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# Geometrical Querying

We want to have a generic possibility to intersect the HTM with any given surface on the sphere. For a certain area, we want to get all HTM nodes of a given depth that are either completely or partially covered by it. We would like to know for each triangle which category it falls into -- completely contained in the area, partially contained or not at all. In this section, we give the geometry primitives that can be used to define any area on the sphere. These primitives can easily be intersected with the HTM nodes to decide into which category they fall. We give the outline of the algorithms that can be used to deduce the HTM category for any area composed of the geometry primitives.

## Geometry Definition

### Constraints

The constraint is our basic geometry primitive. It is a cap on the unit sphere. We get a constraint by slicing it off the sphere with a plane. Any constraint can be characterized by the direction of the plane \vv and its distance d from the origin:
```                 ->           ->
c := { v ; d }     |v| = 1    ;    -1 < d < 1
(6)
```
We allow for 'negative' constraints d<0, which cover more than half of the spherical surface. They look like 'holes' on the sphere. The sign of the constraint is defined to be the sign of d:
```          sign(c) := negative     d < 0
zero         d = 0
positive     d > 0
(7)
```
We also define the opening angle of a constraint:
```          phic = arccos(d)
(8)
```
Examples: {v = (0,0,1) ; d = 0.5 } defines the cap north of 30o latitude north. {v = (0,0,-1); d = -0.5 } defines everything but the same cap.

### Convexes

We define a convex as the logical AND of constraints, i.e. the intersection of caps on the sphere:

```          x := c1  &&  c2  &&  ···   &&  cn                 n in N+
(9)
```
Such a geometry is a convex in 3D but not necessarily a convex area on the spherical surface. As an example, the convex { (0,0,1) ; -0.01} && { (0,0,-1) ; -0.01} defines a narrow strip around the equator. It is not even true that convexes are always a contiguous area on the sphere. Imagine the convex given by the intersection of two great-circle strips that are not in the same plane -- the resulting convex is given by two disjoint areas where the strips meet. Consider as another example a cube centered around the origin whose corner points are barely outside the unit sphere. Then the corresponding convex on the sphere is given by the 8 segments just around the cube corners. Note that all these convexes are composed of negative constraints.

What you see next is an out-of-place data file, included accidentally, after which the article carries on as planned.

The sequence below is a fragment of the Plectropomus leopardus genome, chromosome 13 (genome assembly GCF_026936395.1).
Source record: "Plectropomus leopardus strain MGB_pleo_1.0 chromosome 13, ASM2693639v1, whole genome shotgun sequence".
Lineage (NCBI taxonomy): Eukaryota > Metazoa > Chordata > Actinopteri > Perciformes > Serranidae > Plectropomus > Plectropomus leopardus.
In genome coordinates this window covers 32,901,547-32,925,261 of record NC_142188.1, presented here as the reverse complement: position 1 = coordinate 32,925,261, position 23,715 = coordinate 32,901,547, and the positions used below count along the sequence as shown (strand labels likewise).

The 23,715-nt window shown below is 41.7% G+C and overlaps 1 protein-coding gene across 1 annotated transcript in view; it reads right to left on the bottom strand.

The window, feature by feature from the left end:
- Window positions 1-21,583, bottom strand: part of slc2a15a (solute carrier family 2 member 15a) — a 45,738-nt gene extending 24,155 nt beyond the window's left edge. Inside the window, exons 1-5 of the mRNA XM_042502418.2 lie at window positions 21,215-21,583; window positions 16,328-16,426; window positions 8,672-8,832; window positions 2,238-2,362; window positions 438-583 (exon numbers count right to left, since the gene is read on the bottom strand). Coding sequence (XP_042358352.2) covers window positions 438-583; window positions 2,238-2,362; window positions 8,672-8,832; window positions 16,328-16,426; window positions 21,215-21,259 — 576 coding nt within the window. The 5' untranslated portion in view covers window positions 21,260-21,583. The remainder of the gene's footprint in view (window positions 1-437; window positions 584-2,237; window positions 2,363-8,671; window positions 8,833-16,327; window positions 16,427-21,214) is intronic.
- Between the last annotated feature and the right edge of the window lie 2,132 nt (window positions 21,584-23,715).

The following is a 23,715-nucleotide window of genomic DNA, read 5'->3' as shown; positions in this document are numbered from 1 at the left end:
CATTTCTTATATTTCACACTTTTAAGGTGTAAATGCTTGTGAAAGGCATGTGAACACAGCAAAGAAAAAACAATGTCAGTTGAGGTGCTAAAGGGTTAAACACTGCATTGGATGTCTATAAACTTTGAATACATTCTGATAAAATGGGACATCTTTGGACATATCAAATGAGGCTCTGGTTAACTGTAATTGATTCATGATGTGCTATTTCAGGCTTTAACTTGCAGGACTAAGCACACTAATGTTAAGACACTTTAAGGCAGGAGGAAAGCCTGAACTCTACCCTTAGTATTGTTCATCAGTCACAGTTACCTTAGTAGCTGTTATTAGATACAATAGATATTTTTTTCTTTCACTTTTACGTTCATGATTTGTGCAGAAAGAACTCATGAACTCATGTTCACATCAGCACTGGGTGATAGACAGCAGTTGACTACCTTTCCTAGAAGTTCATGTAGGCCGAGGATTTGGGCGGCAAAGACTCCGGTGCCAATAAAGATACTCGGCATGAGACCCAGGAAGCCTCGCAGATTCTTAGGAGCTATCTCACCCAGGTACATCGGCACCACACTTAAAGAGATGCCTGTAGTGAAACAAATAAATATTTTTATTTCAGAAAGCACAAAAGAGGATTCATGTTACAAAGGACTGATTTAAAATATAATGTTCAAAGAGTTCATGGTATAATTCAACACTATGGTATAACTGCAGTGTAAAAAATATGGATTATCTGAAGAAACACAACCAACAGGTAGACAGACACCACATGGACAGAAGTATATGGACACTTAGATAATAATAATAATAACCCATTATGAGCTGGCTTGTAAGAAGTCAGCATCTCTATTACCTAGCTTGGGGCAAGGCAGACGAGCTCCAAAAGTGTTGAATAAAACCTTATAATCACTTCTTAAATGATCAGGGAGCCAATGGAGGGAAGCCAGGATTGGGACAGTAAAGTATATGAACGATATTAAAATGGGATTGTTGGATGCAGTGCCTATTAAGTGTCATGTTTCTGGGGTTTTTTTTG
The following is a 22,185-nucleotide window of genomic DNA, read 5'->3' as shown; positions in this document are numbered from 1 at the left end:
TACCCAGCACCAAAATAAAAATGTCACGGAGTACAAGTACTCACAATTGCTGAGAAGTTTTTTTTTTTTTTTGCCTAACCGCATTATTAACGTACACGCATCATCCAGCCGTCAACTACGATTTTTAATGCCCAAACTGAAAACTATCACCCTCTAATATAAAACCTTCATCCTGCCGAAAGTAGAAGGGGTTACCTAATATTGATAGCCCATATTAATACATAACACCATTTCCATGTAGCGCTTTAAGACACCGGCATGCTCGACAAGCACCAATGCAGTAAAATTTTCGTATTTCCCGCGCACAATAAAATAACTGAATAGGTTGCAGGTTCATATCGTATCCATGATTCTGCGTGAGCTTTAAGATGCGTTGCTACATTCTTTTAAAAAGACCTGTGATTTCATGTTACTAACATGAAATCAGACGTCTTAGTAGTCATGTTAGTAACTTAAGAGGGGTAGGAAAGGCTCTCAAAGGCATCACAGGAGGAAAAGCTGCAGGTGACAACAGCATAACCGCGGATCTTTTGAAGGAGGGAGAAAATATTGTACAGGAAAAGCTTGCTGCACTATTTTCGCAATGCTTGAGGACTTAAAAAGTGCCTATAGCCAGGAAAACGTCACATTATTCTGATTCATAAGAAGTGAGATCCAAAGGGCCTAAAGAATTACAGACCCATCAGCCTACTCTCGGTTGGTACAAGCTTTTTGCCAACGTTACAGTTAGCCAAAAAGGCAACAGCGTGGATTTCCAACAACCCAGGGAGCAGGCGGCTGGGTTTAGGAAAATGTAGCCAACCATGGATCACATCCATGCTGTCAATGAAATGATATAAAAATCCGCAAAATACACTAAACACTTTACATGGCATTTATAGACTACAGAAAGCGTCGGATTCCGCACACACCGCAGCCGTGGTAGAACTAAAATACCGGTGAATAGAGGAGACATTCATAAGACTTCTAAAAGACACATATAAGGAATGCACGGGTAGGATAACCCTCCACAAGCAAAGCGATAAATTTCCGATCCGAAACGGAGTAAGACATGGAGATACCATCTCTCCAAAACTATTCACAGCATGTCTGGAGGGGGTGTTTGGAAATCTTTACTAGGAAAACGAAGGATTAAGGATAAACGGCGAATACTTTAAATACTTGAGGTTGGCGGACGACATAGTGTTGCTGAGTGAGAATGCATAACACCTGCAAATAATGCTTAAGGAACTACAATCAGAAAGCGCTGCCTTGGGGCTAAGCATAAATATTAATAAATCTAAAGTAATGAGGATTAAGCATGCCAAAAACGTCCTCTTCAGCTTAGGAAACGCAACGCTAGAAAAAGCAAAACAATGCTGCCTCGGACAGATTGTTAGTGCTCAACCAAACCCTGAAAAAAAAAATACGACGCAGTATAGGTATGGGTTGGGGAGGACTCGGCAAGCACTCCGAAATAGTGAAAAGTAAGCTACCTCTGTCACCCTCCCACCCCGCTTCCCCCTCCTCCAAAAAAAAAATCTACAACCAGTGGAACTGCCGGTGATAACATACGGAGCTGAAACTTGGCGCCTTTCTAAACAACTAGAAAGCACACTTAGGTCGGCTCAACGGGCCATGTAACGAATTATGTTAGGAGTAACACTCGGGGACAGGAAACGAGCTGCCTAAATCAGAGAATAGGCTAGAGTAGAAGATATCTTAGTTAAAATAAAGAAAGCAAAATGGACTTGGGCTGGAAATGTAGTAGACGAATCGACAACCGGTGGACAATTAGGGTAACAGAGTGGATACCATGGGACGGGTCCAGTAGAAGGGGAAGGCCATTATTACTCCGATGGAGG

However, convexes that are composed entirely of positive and zero constraints always define a convex area on the sphere, which are easier to handle. Thus, it makes sense to define a sign for the convexes too:

```    sign(x) := negative     ci  all negative or zero
zero         ci  all zero
positive     ci  all positive or zero
mixed}       at least one positive and one negative constraint
(10)

```
The sign will be important when we actually calculate the intersections with the HTM.

### Domains

We define a domain to be logical OR of convexes:
```d := x1  ||  x2  ||   ···       ||  xn            n in  N+
(11)
```
Thus a single domain can represent any complicated area on the sphere. If we devise a generic method to intersect domains with the HTM triangles, we have a powerful indexing tool at hand.

# Simplifications

Convexes and domains may contain redundant constraints that can be localized and eradicated. The most trivial cases are the following: Consider a convex made out of two constraints c1 and c2 with opening angles varphic1 and varphi c2 respectively. Define the angle between them as
```          ->   ->
vc1· vc2 = cos(theta c1 c2)
(12)
```
• If both constraints are non negative, we can drop c2 if
```      varphic1 >= varphi c2 + theta c1c2
```
• If both constraints are negative or zero, we can drop c2 if
```      varphi c2 >= varphi c1 + thetac1c2
```
• And we can drop the whole convex if
```      varphic1 + varphic2 <= thetac1c2}
```
These simplifications are true even if there are more than two constraints in the convex, we can check each pair of convexes for the above cases. For zero convexes, where all constraints are great circles, we can easily do more simplifications. The above cases only would apply if we have two exactly opposing half spheres, i.e. v1 = -v2 . Zero-convexes can be drawn as a polygon on the sphere. The corners of the polygon can be localized using the following algorithm (Nomenclature : L is a list containing all constraints that have been already processed, P is a list of the polygon corners that are determined one by one):
1. Assume there are n constraints in the convex. Start with constraint ci, i=0.
2. Get the intersection points with convex cj , j not in L and j not= i, which for zero constraints are given by the cross product of the two constraint vectors
```          ->       ->  ->
W1,2 = ±|vi X vj|
```
3. Check whether any of the two intersection points lies inside all the other constraints, i.e. if
```          ->   ->
W1,2· vk  > 0              k not= i,j
```
4. If one of the points w1,2 does lie within all constraints, append it to the list of polygon corners P, insert i into the list of visited constraints L and continue at point 2 with i=j.
5. If a constraint i does not fulfill point 4, i.e. there are no intersection points to be found that lie within all other convexes, it means that the polygon of the convex lies completely inside or completely outside of ci . Test for one of the already known points in P whether it is inside ci (if P is empty, just continue and come back to this constraint later). If it is inside, drop ci, if it is outside, drop the entire convex.
6. If there are no j not in L to be found, we are done, P contains an ordered list of all polygon corners.

William O'Mullane
Last Modified :Tuesday, March 30, 2004 at 6:59:43 PM , \$Revision 1.2 \$